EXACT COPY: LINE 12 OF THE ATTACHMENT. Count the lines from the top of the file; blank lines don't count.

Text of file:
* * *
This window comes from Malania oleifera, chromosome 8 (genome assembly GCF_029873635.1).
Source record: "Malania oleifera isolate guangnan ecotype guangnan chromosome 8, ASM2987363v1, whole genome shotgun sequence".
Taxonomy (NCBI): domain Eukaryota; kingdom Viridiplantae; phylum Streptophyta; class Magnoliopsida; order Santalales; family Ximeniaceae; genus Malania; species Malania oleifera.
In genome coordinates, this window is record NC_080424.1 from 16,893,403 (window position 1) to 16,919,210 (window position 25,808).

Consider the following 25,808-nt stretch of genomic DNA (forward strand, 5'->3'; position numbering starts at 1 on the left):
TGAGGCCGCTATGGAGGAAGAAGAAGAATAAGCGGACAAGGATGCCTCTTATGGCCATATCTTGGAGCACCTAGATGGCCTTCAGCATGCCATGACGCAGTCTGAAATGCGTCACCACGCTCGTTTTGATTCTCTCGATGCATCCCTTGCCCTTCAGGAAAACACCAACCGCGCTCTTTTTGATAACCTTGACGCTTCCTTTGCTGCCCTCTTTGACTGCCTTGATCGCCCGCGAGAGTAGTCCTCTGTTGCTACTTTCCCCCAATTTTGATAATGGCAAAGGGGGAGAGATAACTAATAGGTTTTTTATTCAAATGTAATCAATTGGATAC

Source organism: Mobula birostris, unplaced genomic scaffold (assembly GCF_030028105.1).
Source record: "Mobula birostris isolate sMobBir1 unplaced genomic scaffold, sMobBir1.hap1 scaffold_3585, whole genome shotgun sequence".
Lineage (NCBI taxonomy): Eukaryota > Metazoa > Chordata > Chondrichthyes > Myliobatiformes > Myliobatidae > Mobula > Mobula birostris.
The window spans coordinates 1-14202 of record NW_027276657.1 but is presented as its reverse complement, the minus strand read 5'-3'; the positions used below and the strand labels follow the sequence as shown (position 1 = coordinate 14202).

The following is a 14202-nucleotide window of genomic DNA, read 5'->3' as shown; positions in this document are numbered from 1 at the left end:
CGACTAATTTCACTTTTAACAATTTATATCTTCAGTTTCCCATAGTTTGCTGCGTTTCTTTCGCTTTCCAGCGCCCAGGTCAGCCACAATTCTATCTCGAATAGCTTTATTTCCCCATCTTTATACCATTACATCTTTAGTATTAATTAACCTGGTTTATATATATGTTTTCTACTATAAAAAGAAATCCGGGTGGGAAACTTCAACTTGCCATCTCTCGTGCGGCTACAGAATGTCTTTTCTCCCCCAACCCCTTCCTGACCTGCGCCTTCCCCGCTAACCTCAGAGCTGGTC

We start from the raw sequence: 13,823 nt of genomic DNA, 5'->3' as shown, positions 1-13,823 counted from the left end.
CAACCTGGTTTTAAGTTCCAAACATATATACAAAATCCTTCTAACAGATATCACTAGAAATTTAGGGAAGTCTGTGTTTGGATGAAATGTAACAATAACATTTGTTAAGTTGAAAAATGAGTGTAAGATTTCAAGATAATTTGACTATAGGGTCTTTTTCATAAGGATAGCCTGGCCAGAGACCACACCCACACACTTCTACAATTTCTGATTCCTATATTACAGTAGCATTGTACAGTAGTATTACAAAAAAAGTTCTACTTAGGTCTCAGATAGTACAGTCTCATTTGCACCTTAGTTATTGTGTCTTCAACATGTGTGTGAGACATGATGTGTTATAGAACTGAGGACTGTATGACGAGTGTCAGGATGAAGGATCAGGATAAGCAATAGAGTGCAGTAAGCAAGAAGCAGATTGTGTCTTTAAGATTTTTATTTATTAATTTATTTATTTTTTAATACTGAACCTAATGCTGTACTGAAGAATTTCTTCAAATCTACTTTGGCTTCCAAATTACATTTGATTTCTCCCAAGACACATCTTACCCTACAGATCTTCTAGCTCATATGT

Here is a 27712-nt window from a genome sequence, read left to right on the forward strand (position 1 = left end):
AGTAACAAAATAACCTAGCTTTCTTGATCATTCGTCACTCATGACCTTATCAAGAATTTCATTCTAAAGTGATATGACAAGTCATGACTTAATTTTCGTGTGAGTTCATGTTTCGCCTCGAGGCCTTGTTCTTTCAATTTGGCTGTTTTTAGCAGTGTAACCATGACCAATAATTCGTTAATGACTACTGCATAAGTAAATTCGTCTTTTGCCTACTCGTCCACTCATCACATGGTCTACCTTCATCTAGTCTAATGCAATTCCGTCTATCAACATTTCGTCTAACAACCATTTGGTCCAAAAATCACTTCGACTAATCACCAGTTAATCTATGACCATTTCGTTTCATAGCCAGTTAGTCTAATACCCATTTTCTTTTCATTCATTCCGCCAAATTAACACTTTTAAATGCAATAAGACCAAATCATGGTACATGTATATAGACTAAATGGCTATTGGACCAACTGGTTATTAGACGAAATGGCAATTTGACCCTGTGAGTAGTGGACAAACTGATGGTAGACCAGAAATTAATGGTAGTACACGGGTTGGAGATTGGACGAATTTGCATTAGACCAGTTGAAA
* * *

CGACTAATTTCACTTTTAACAATTTATATCTTCAGTTTCCCATAGTTTGCTGCGTTTCTTTCGCTTTCCAGCGCCCAGGTCAGCCACAATTCTATCTCGAATAGCTTTATTTCCCCATCTTTATACCATTACATCTTTAGTATTAATTAACCTGGTTTATATATATGTTTTCTACTATAAAAAGAAATCCGGGTGGGAAACTTCAACTTGCCATCTCTCGTGCGGCTACAGAATGTCTTTTCTCCCCCAACCCCTTCCTGACCTGCGCCTTCCCCGCTAACCTCAGAGCTGGTC